Tired of fighting with your significant other about dirty bathtubs and messy kitchens?
Even with millions of women working full-time, only one-fifth of men do housework such as cleaning and laundry, compared with 48 percent of women, according to the 2012 American Time Use Survey from the U.S. Bureau of Labor Statistics. It’s easy to see how that imbalance could lead to an argument or two.
After 20 years of marriage, Kathie Fulghum, public relations director for a marketing firm in Chattanooga, TN, and her husband, Scott, have set up a system for splitting the household chores. The couple didn’t get there overnight, though. “It was definitely trial and error,” Kathie said. “I was working full-time and told Scott, ‘I can’t do all of this and be a happy person.’”
Couples don’t have to let resentment about unequal home duties pile up like dirty laundry. Here are eight tips for divvying up those pesky chores.
1. Play to Your Strengths.
“Nobody is good at everything,” said Rahti Gorfien, a life coach in New York City who specializes in relationship and lifestyle issues.
For example, Rahti dislikes driving, so her husband, Richard, chauffeurs their son to and from school. Richard wasn’t that great at making the bed, so Rahti handles that task herself.
Kathie’s police lieutenant husband, Scott, loves the stress relief of yard work. Because he appreciates home-cooked meals, Scott tackles the housecleaning, giving Kathie time to cook. Cleaning house might take Kathie all day, but Scott knocks the job out in just a few hours.
“He sweeps, mops, vacuums and does dishes most of the time,” Kathie said. “When people find out he wields that mop and broom and cleans the toilet, they’re surprised.”
Kathie Fulghum takes on the cooking, while Scott Fulghum tackles the cleaning.
2. Don’t Micromanage.
If your husband spills water all over the floor when he washes dishes, making it an issue could be a problem, Gorfien said. If one person is less skilled at a chore or not inclined to do it in the first place, “you kind of have to take what you can get,” she said.
Also, try not to get defensive when your significant other nudges you to do a chore differently. Remember, you’re both stretching to meet in the middle.
3. Appreciate the Other Person’s Help.
You can never say “thank you” too much, Gorfien said. Keep in mind that just because your partner hasn’t completed a task yet doesn’t mean he or she doesn’t plan to finish it. “It’s important to give the other person the benefit of the doubt,” she said.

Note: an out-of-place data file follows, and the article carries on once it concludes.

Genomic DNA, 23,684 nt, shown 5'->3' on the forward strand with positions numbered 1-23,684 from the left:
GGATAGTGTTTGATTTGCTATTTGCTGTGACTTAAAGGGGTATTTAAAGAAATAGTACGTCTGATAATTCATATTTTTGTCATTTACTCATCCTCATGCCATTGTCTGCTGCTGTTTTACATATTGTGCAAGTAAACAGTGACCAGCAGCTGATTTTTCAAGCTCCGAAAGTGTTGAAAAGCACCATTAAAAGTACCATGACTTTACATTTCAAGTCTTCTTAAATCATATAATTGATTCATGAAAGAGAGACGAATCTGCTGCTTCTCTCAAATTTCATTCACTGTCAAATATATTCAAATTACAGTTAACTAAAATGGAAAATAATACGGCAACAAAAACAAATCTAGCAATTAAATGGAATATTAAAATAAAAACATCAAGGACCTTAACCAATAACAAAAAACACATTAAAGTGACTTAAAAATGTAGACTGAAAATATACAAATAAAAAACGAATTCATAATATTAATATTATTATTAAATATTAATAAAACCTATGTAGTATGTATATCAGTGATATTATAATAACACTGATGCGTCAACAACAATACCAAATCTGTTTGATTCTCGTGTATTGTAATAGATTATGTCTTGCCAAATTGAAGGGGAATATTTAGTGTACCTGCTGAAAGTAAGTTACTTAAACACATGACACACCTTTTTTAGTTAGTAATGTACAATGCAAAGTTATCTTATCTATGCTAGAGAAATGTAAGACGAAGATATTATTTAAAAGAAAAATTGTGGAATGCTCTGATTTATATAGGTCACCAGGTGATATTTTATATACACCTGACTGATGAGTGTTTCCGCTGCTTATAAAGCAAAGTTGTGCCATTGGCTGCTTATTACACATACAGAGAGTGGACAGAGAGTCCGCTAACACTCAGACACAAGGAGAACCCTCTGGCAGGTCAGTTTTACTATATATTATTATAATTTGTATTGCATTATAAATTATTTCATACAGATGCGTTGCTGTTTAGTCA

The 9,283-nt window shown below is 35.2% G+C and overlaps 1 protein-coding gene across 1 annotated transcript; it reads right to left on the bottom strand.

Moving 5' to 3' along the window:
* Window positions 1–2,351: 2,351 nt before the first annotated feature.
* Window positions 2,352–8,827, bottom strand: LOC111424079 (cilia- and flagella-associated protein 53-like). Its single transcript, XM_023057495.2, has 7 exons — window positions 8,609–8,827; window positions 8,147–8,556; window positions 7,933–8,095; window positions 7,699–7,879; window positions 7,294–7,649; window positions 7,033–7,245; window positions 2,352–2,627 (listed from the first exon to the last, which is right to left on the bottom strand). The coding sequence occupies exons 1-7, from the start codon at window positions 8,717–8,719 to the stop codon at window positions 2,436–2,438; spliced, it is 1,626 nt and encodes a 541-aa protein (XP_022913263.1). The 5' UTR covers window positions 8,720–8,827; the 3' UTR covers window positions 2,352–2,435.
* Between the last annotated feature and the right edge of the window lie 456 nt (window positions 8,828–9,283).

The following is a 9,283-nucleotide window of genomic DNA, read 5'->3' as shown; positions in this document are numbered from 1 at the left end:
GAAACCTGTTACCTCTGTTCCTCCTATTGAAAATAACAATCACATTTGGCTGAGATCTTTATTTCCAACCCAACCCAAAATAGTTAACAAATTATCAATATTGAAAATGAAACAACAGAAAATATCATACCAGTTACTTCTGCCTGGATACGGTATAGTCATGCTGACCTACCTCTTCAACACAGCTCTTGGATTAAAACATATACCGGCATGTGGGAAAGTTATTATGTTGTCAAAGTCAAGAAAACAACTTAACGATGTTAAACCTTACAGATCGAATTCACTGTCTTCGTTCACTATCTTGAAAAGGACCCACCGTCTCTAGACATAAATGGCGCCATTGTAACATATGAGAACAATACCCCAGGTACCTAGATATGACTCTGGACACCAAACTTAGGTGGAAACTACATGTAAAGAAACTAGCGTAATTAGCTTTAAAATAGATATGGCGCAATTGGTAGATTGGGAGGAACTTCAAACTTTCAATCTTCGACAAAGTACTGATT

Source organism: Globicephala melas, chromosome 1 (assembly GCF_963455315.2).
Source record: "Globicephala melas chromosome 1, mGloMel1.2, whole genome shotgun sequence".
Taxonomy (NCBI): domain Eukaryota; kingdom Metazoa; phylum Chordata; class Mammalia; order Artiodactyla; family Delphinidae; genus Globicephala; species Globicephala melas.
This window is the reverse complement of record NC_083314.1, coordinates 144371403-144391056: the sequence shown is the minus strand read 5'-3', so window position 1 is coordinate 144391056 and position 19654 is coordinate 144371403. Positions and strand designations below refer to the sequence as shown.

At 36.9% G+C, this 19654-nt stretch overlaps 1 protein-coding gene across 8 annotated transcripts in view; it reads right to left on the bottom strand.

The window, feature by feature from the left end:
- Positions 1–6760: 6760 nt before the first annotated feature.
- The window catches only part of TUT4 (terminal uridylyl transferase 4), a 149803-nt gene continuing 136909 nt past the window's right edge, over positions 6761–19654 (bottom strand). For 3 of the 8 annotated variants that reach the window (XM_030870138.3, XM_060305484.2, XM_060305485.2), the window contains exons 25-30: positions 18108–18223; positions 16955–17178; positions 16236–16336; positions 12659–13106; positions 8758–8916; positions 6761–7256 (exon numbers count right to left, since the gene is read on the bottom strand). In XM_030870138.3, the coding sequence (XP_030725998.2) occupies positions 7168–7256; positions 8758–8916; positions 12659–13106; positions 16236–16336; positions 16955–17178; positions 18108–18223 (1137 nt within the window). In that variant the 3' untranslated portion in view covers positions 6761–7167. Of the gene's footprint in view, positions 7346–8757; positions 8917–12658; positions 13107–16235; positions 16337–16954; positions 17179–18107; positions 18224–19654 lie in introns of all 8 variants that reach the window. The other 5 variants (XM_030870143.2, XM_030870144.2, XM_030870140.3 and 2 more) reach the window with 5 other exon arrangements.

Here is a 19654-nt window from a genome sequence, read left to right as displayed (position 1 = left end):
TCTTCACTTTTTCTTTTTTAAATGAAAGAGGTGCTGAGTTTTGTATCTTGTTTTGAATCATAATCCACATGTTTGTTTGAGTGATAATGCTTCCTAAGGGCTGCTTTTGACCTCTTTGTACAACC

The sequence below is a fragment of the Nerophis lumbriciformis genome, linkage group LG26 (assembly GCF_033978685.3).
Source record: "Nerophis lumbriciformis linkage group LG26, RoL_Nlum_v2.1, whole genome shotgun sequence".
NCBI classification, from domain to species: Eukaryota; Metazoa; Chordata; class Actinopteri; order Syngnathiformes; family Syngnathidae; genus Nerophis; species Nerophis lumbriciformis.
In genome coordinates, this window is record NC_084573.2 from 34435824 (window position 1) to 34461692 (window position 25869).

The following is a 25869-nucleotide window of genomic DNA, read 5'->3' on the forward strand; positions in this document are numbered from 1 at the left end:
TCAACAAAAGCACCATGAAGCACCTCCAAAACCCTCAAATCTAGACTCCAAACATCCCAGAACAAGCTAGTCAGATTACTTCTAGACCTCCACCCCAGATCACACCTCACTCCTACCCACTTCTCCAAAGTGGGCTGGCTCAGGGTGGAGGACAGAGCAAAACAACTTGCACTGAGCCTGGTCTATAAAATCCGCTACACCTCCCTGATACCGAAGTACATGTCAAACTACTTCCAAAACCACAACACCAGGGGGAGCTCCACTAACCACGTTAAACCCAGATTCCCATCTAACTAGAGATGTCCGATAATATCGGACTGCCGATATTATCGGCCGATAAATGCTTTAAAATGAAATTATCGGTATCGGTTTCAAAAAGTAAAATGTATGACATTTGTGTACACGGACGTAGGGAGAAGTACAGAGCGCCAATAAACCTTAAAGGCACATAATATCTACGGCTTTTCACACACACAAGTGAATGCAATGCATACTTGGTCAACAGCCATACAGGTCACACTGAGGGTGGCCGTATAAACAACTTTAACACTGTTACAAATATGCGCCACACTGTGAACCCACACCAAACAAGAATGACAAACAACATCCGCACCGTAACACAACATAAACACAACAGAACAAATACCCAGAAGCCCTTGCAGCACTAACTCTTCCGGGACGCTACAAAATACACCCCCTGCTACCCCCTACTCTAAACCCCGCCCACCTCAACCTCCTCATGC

4. Find an Organizing Method.
Some couples use a list, chart or calendar. For less clutter, try an online tool like HomeZada, an app that lets you schedule household tasks on a calendar that pops up when you sign in. The app manages maintenance projects, finances and a host of other things in addition to chores.
Beth Dodson, co-founder of HomeZada, created the app with her husband, John Bodrozic, because they often ended up in a “he said, she said” battle about who did which chores or home projects. John would swear he sealed the kitchen granite the year before, but Beth couldn’t recall it. Now they keep track of everything in HomeZada, so there’s no reliance on memory. “We have proof,” Dodson said.
Kathie and Scott Fulghum have been married for 20 years.
5. Avoid Assumptions.
If you say you’d like the kitchen table to remain clean, tell your partner exactly what “clean” means to you. Does a half-empty coffee mug qualify as clutter? Even a crumpled napkin and a dirty spoon on the table can send a message that you’re ignoring your part of the deal.
“Nobody is a mind reader,” Gorfien said. “What’s clean to one person is squalor to another.”
6. Share Mutually Distasteful Tasks Equally.
Gorfien and her husband equally despise washing silverware, so both do it, with an unspoken agreement to take turns. Kathie and Scott each do their own laundry and alternate picking up dry cleaning. They also each pay specific bills with separate checking and credit card accounts.
7. Delegate Chores to the Kids.
Even small children can carry dishes to the sink after mealtime and scrape food into the garbage, Gorfien said, or teenagers can walk the dog.
“Our kids learned to do their own laundry early on,” Kathie said. Her teenage daughter does the dishes occasionally and cleans her own bedroom and bathroom.
8. Consider Hiring Help.
Kathie and Scott employed a house cleaner for five years. Scott eventually took over housecleaning because he wanted to save money. If he stops cleaning house, they’ll hire a housekeeper again as long as Kathie is working full-time.
If you track the division of labor in HomeZada, you can see which chores and home maintenance tasks aren’t getting done on time. Then you’ll know whether to consider outsourcing a job or two.
“It sparks the discussion,” Dodson said. “It’s designed to help people have conversations.”